The discussion of Medicare supplement subsidies is part of the larger context of all benefits, as well as compensation packages, provided to our clergy. A brief history of those benefits follows, focused mainly on the pension plans that The United Methodist Church has offered.
Throughout the generations, the church has owned a responsibility to care for its clergy during their active service and in their retirement. Historically, this took the form of modest wages, food, and shelter for the circuit riders, as well as care for their horses. Circuit riders’ life expectancy was only 32-35 years of age, so retirement was not much of a reality. Those who did live longer frequently kept preaching until their death.
As circuit riding gave way to resident pastors and modern itinerancy, modest wages and a home in which to live was supplemented by frequent meals, produce, crafts, in-kind gifts, discounts, etc. Retired pastors, however, were often destitute or living on the edge of impoverishment, dependent upon their communities who care for them as best they could.
During the first half of the twentieth century, we began providing a pension for retirement based on years of service. The annuity was the same for everyone, regardless of salaries earned during active service. Everyone who had served forty years received the same monthly amount, as did everyone who had served thirty years, everyone who had served twenty years, etc.
Health insurance born
As health insurance coverage was born, the former Methodist and Evangelical United Brethren Churches began providing health insurance for its clergy, with each Annual Conference designing its own policy, provisions and cost-sharing structure. For most conferences, including those in Indiana, the choice was made to also cover retirees, in part or in full, because it was the right thing to do out of love and concern for clergy. There was also a widespread need, as during times of moderate to high inflation, the modest annual increases in pension payments could not keep pace. The real dollar value of retirees’ pension income continued to lose ground.
That trend changed dramatically in 1982, when that annuity-based pension plan gave way to the Ministerial Pension Plan (MPP), which was a defined contribution plan until retirement, at which time the bulk of it, if not all of it (the choice rested with the individual clergy-person as to how much to annuitize and how much to receive as a lump sum), was converted to a lifetime annuity. This method of caring for our retired clergy provided a much more gracious retirement income, especially for those who benefited from the stock market boon of the 1990s.
As a defined contribution plan based on a percentage of salary, the MPP was not as equitable as its predecessor program, however, there was an equalizing benefit built into it: those earning less than the Denominational Average Compensation (DAC) had an additional contribution made to their account. The result was that all clergy, irrespective of income, received a pension at least equal to a salary package equivalent to the DAC.
Most clergy supplemented the church’s pension described above with their own contribution to the United Methodist Personal Investment Plan (UMPIP), usually an amount of three percent of their compensation. Prudent participants contributed even larger percentages of five, eight, and even ten percent to their UMPIP accounts. These participants, representing all salary levels, have better secured their retirement years.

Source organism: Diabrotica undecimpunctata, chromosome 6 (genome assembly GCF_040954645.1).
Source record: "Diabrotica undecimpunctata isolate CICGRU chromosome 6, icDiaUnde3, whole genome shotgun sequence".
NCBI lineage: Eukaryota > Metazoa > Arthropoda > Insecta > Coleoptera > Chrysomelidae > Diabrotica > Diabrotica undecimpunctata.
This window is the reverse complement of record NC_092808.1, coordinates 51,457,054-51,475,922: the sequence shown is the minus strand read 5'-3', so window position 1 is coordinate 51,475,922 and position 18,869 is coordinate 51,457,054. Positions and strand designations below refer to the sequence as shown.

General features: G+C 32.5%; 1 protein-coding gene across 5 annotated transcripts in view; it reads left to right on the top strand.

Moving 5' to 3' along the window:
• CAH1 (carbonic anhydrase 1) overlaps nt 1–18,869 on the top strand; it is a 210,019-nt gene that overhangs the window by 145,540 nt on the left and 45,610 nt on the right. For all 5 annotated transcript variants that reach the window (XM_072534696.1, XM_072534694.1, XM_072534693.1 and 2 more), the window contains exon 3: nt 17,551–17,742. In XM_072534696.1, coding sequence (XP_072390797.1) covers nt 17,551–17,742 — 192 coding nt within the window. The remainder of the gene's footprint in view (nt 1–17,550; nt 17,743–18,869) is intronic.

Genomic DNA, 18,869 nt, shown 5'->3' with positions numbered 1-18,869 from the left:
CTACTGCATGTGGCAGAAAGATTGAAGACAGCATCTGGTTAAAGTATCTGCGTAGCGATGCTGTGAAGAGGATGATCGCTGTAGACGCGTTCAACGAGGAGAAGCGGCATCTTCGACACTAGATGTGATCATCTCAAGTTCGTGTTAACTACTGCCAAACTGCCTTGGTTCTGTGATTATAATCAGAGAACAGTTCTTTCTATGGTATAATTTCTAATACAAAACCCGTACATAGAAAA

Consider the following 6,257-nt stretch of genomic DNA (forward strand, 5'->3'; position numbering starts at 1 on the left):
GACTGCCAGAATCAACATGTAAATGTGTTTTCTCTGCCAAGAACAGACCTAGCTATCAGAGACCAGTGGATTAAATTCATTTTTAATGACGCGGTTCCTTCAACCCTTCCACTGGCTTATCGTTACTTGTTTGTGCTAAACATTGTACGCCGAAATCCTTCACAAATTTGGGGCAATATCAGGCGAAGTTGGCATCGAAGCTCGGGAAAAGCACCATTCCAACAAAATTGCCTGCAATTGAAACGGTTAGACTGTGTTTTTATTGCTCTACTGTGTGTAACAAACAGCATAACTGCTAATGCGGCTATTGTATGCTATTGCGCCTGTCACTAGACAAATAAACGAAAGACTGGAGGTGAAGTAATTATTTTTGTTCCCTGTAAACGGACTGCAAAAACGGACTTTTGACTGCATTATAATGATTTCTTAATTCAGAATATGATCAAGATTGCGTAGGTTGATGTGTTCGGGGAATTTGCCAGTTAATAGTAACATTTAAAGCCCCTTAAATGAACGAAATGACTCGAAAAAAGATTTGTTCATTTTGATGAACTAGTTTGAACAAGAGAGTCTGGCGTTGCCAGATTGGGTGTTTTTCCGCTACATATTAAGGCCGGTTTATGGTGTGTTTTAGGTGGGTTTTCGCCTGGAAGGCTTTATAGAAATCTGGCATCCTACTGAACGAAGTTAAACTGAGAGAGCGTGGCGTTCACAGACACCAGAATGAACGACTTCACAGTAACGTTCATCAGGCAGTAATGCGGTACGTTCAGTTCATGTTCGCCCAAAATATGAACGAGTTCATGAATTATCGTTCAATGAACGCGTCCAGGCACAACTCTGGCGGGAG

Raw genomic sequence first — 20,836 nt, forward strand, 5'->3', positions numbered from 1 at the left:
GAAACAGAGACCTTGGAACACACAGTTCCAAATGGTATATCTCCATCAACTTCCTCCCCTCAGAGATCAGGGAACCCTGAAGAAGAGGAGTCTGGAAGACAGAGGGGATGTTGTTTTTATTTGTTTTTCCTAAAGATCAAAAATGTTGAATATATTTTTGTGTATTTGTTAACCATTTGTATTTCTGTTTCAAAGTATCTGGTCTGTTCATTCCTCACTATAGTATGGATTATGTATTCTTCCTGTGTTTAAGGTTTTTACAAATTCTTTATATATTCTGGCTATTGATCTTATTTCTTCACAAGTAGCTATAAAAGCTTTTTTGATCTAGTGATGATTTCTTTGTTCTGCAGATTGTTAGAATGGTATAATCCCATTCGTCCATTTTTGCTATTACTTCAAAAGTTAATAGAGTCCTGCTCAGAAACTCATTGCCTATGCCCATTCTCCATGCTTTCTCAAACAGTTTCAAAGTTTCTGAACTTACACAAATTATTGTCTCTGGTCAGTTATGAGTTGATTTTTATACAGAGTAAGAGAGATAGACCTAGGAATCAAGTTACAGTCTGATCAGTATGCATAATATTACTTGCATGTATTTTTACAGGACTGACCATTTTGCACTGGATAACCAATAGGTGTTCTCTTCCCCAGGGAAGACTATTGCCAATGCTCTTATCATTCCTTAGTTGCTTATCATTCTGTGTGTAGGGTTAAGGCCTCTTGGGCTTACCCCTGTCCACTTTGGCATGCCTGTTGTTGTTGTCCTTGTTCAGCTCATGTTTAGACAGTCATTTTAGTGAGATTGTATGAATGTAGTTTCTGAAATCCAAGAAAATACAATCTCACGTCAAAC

The burst of the tech bubble
The burst of the tech bubble near the turn of the millennium revealed the vulnerability of the MPP, namely, risking an entirely defined contribution plan to potentially devastating losses. Thus, in 2007, the UMC turned to the current Clergy Retirement Security Program to moderate risk. CRSP is a blended plan with both defined benefit and defined contribution portions. The primary component to CRSP is the defined benefit, which once again provides the same benefit to all retirees based on years of service, regardless of compensation during active years.
Even with the adjustment to the CRSP benefit that takes place January 1, 2014, it remains an excellent plan for the care of our clergy in retirement. Within the context of the overall pension plan marketplace, United Methodist clergy are well cared for by the church. This is not to say that the pension alone will be adequate for clergy in their retirement years. Clergy must assume the responsibility to save for retirement in addition to the provisions provided by the church.
The new matching funds
The new matching funds element of CRSP encourages this practice of saving for retirement, though the modest 1% match created by the 2012 General Conference for implementation in 2014 is intended as merely an incentive for those clergy who are not already saving for their retirement years. Even the additional 2% match implemented by our 2013 Annual Conference, intended to assist clergy with health care costs in retirement, is simply a beginning in preparing for the future. While this article and publication in no way addresses individual financial goals and/or needs, it is safe to say that the more aggressively participants save, the more financial security they will build.
Excellent resources and tools are available at the General Board of Pension and Health Benefits website, www.gbophb.org, to assist participants with planning for their retirement years. In addition to a variety of pension assessment tools for retirement planning, participants also have access to Ernst & Young Financial Services, group life and disability plans, group rates for long-term care insurance, and more. The more you learn, the more empowered you will be.
The more aggressively participants save, the more financial security they will build.